Inside the world of business
Wallace’s version of events at odds with Revenue’s rules
BELEAGUERED WEXFORD TD Mick Wallace, in his comments to The Irish Times last week, appeared to give a version of his obligations in relation to VAT that is at variance with what the Revenue requires.
Wallace said he used deposits placed by people on apartments his company was building to finish the project when the banks began to close the taps on his funding.
He had taken in deposits of about €40,000-€50,000 on each apartment sale and used this money to fund other work. “The bank was taking all the sale money and we had spent the deposit money and so we couldn’t pay the €1.4 million that was due in VAT,” explained Wallace.
Property developers are obliged to book deposits in their bi-monthly VAT returns, and make the associated VAT payments on the 19th day of the month following the two-month period for which each return accounts.
Maybe this is what Wallace did, but the language he used in his interview with The Irish Times last week is unclear.
He didn’t answer calls from this newspaper yesterday. When he does come to make a public statement, it will be worth looking out for whether he declared the VAT on the deposits. If he didn’t then, it would appear he was making a whole series of misleading returns.
The last set of filed accounts for MJ Wallace Ltd, for the year to the end of August 2008, showed an outstanding VAT liability of €76,263.
Cook’s recipe for Apple includes keeping software developers sweet
APPLE’S CHIEF executive Tim Cook is marking a year in the job this August. Yesterday he took to the stage to launch the firm’s annual Worldwide Developers conference, which opened in San Francisco.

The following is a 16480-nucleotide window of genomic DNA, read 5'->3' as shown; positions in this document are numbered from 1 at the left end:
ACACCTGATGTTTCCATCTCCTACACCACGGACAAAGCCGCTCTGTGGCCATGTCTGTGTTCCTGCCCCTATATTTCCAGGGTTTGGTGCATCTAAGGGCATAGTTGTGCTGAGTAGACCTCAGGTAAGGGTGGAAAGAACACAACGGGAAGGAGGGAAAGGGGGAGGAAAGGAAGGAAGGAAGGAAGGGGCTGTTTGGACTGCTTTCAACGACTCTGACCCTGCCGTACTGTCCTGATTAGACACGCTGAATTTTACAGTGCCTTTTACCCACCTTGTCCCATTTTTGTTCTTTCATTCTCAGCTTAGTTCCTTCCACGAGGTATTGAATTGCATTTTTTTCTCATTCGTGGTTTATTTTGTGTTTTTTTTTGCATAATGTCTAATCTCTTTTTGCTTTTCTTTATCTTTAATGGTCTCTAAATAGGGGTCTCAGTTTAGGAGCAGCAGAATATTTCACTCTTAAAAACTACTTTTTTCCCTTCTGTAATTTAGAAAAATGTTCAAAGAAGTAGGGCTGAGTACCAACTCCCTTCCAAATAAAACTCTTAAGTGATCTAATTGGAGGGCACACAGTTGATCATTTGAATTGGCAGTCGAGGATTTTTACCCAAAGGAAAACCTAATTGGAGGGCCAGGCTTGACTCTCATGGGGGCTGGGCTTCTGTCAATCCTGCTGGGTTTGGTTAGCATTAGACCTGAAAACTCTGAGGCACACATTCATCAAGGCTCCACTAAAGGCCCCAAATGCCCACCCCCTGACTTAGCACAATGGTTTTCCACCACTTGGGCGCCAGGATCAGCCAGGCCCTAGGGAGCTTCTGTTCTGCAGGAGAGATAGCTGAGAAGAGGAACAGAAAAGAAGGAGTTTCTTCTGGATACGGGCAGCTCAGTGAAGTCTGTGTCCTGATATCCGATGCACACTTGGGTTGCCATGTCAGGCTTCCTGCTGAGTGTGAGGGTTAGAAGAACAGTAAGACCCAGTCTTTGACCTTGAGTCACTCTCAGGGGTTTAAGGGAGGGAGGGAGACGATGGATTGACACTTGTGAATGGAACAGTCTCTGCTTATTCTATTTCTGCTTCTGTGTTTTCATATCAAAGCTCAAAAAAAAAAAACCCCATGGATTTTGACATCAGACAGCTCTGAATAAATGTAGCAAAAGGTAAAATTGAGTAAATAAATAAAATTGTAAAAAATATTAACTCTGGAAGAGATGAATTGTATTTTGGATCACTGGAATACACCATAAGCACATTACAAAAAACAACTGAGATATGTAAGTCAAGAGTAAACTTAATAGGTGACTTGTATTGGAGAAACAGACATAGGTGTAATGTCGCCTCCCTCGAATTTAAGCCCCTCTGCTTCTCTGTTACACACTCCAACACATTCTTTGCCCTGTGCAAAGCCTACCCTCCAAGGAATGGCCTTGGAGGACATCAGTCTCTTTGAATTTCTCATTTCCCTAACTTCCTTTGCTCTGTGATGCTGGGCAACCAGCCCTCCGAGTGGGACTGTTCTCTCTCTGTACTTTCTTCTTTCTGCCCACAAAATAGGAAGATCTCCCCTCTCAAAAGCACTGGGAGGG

Last year’s conference was the last Apple event led by Steve Jobs before he died in October. During it he introduced the iCloud service.
Cook is no doubt hoping that by introducing yet more new features to the range – this time revamped MacBook offerings – the firm can make its products even more alluring to a public that seems to have an enormous appetite for Apple.
Apple is expected to release the next version of its mobile operating software, the iOS6, as well as spruce up its MacBook line-up. The firm will also add new services, such as in-house mobile mapping and improved Siri software to help keep at bay Google and its fast-growing Android mobile platform.
However, the conference is not necessarily about luring yet more customers to its stores. The real target is to woo software developers to the Apple brand.
More than ever, Apple finds itself in a pitched battle with Google: in smartphones, cloud computing and a never-ending competition to attract the best software developers. These developers are the lynchpin of the App store business model that already boasts more than 650,000 games, magazine and productivity tools.
The success of Apple’s App Store has helped create a market for applications that will reach $58 billion in 2014, according to Gartner Research. More than 30 billion apps have been downloaded from Apple’s store, and developers have received $5 billion from the sales. Apple shares 70 per cent of the revenue raised from app-store sales.
The popularity of the app store format has led others eagerly to join the fray. Facebook opened an online bazaar last week. Google’s store has more than 500,000 apps, while Microsoft has lined up design firms, recruited interns and sent engineers on an around-the- world road show to line the shelves of its app store.
The battlelines are being drawn and the beneficiaries may well be the developers who come up with the sharpest apps. The task of persuading them to continue to develop for Apple rather than rivals falls upon Cook.
During the week he will outline his vision for the firm, but the focus will be on persuading the best software developers to stick with his firm rather than be lured by rivals. It’s a task that may well define his first year as chief executive.
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